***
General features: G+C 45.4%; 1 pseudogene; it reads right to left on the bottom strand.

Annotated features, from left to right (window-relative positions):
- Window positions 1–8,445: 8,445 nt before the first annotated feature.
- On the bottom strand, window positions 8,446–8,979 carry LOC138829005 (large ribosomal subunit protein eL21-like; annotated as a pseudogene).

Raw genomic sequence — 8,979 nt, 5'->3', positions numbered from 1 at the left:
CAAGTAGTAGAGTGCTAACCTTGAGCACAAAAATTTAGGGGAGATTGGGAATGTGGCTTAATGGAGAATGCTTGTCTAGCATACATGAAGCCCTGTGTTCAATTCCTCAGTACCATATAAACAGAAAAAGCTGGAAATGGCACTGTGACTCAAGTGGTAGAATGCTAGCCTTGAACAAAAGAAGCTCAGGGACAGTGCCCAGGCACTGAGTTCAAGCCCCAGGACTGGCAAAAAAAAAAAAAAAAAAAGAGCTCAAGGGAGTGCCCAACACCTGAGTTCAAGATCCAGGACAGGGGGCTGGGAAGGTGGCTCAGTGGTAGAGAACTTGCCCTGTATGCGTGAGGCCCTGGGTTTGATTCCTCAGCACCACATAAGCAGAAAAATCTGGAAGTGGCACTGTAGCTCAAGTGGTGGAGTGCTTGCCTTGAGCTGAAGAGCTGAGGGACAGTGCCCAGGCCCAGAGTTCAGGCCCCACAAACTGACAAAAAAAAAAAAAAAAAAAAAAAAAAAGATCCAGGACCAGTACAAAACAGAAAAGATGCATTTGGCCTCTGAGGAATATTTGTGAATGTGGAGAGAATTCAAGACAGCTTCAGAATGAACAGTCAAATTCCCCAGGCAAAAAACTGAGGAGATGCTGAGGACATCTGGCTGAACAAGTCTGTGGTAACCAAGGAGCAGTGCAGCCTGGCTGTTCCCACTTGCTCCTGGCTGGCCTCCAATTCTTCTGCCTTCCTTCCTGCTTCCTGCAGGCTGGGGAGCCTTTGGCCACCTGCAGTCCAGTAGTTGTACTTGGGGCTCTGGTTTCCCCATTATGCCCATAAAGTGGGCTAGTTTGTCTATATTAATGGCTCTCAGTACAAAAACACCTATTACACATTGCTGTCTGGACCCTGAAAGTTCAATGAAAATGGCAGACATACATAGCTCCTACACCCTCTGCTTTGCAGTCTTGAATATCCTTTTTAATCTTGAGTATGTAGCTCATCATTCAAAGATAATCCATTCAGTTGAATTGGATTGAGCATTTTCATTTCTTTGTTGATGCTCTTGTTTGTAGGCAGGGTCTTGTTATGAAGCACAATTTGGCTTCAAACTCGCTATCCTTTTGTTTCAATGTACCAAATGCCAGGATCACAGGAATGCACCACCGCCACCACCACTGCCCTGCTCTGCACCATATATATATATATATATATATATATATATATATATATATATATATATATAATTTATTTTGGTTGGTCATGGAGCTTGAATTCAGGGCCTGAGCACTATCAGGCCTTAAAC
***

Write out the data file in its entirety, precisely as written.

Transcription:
General features: G+C 45.4%; 1 pseudogene; it reads right to left on the bottom strand.

Annotated features, from left to right (window-relative positions):
- Window positions 1–8,445: 8,445 nt before the first annotated feature.
- On the bottom strand, window positions 8,446–8,979 carry LOC138829005 (large ribosomal subunit protein eL21-like; annotated as a pseudogene).

Raw genomic sequence — 8,979 nt, 5'->3', positions numbered from 1 at the left:
CAAGTAGTAGAGTGCTAACCTTGAGCACAAAAATTTAGGGGAGATTGGGAATGTGGCTTAATGGAGAATGCTTGTCTAGCATACATGAAGCCCTGTGTTCAATTCCTCAGTACCATATAAACAGAAAAAGCTGGAAATGGCACTGTGACTCAAGTGGTAGAATGCTAGCCTTGAACAAAAGAAGCTCAGGGACAGTGCCCAGGCACTGAGTTCAAGCCCCAGGACTGGCAAAAAAAAAAAAAAAAAAAGAGCTCAAGGGAGTGCCCAACACCTGAGTTCAAGATCCAGGACAGGGGGCTGGGAAGGTGGCTCAGTGGTAGAGAACTTGCCCTGTATGCGTGAGGCCCTGGGTTTGATTCCTCAGCACCACATAAGCAGAAAAATCTGGAAGTGGCACTGTAGCTCAAGTGGTGGAGTGCTTGCCTTGAGCTGAAGAGCTGAGGGACAGTGCCCAGGCCCAGAGTTCAGGCCCCACAAACTGACAAAAAAAAAAAAAAAAAAAAAAAAAAAGATCCAGGACCAGTACAAAACAGAAAAGATGCATTTGGCCTCTGAGGAATATTTGTGAATGTGGAGAGAATTCAAGACAGCTTCAGAATGAACAGTCAAATTCCCCAGGCAAAAAACTGAGGAGATGCTGAGGACATCTGGCTGAACAAGTCTGTGGTAACCAAGGAGCAGTGCAGCCTGGCTGTTCCCACTTGCTCCTGGCTGGCCTCCAATTCTTCTGCCTTCCTTCCTGCTTCCTGCAGGCTGGGGAGCCTTTGGCCACCTGCAGTCCAGTAGTTGTACTTGGGGCTCTGGTTTCCCCATTATGCCCATAAAGTGGGCTAGTTTGTCTATATTAATGGCTCTCAGTACAAAAACACCTATTACACATTGCTGTCTGGACCCTGAAAGTTCAATGAAAATGGCAGACATACATAGCTCCTACACCCTCTGCTTTGCAGTCTTGAATATCCTTTTTAATCTTGAGTATGTAGCTCATCATTCAAAGATAATCCATTCAGTTGAATTGGATTGAGCATTTTCATTTCTTTGTTGATGCTCTTGTTTGTAGGCAGGGTCTTGTTATGAAGCACAATTTGGCTTCAAACTCGCTATCCTTTTGTTTCAATGTACCAAATGCCAGGATCACAGGAATGCACCACCGCCACCACCACTGCCCTGCTCTGCACCATATATATATATATATATATATATATATATATATATATATATATATATATAATTTATTTTGGTTGGTCATGGAGCTTGAATTCAGGGCCTGAGCACTATCAGGCCTTAAAC